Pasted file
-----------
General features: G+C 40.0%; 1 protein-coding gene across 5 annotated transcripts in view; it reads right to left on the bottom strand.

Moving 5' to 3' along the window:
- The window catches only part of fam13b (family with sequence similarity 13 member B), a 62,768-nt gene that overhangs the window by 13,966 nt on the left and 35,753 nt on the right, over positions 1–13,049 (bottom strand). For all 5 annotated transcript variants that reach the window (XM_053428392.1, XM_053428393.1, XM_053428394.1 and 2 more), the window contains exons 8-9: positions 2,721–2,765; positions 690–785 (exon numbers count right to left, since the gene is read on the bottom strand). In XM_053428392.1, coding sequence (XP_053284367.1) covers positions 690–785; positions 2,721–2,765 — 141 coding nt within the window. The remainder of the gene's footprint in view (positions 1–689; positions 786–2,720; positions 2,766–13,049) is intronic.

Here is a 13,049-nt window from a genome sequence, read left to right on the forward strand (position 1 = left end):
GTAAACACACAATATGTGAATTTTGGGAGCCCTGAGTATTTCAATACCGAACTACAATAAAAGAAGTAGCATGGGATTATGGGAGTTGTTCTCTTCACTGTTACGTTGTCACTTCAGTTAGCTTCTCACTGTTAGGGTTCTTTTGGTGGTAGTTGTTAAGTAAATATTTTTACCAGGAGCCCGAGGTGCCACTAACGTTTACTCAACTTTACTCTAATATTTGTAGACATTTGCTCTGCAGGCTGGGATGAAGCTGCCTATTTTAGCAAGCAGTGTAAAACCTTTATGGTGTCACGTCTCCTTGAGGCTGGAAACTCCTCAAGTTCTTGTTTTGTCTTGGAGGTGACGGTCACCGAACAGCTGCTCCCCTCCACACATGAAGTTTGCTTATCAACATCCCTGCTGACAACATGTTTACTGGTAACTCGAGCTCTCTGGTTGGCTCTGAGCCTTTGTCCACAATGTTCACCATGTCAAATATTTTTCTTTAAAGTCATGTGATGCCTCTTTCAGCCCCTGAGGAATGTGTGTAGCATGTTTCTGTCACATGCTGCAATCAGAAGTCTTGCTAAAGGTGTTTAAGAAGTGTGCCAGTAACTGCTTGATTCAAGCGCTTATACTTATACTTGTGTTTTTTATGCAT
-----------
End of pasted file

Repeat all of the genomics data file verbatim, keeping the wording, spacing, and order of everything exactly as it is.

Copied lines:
General features: G+C 40.0%; 1 protein-coding gene across 5 annotated transcripts in view; it reads right to left on the bottom strand.

Moving 5' to 3' along the window:
- The window catches only part of fam13b (family with sequence similarity 13 member B), a 62,768-nt gene that overhangs the window by 13,966 nt on the left and 35,753 nt on the right, over positions 1–13,049 (bottom strand). For all 5 annotated transcript variants that reach the window (XM_053428392.1, XM_053428393.1, XM_053428394.1 and 2 more), the window contains exons 8-9: positions 2,721–2,765; positions 690–785 (exon numbers count right to left, since the gene is read on the bottom strand). In XM_053428392.1, coding sequence (XP_053284367.1) covers positions 690–785; positions 2,721–2,765 — 141 coding nt within the window. The remainder of the gene's footprint in view (positions 1–689; positions 786–2,720; positions 2,766–13,049) is intronic.

Here is a 13,049-nt window from a genome sequence, read left to right on the forward strand (position 1 = left end):
GTAAACACACAATATGTGAATTTTGGGAGCCCTGAGTATTTCAATACCGAACTACAATAAAAGAAGTAGCATGGGATTATGGGAGTTGTTCTCTTCACTGTTACGTTGTCACTTCAGTTAGCTTCTCACTGTTAGGGTTCTTTTGGTGGTAGTTGTTAAGTAAATATTTTTACCAGGAGCCCGAGGTGCCACTAACGTTTACTCAACTTTACTCTAATATTTGTAGACATTTGCTCTGCAGGCTGGGATGAAGCTGCCTATTTTAGCAAGCAGTGTAAAACCTTTATGGTGTCACGTCTCCTTGAGGCTGGAAACTCCTCAAGTTCTTGTTTTGTCTTGGAGGTGACGGTCACCGAACAGCTGCTCCCCTCCACACATGAAGTTTGCTTATCAACATCCCTGCTGACAACATGTTTACTGGTAACTCGAGCTCTCTGGTTGGCTCTGAGCCTTTGTCCACAATGTTCACCATGTCAAATATTTTTCTTTAAAGTCATGTGATGCCTCTTTCAGCCCCTGAGGAATGTGTGTAGCATGTTTCTGTCACATGCTGCAATCAGAAGTCTTGCTAAAGGTGTTTAAGAAGTGTGCCAGTAACTGCTTGATTCAAGCGCTTATACTTATACTTGTGTTTTTTATGCAT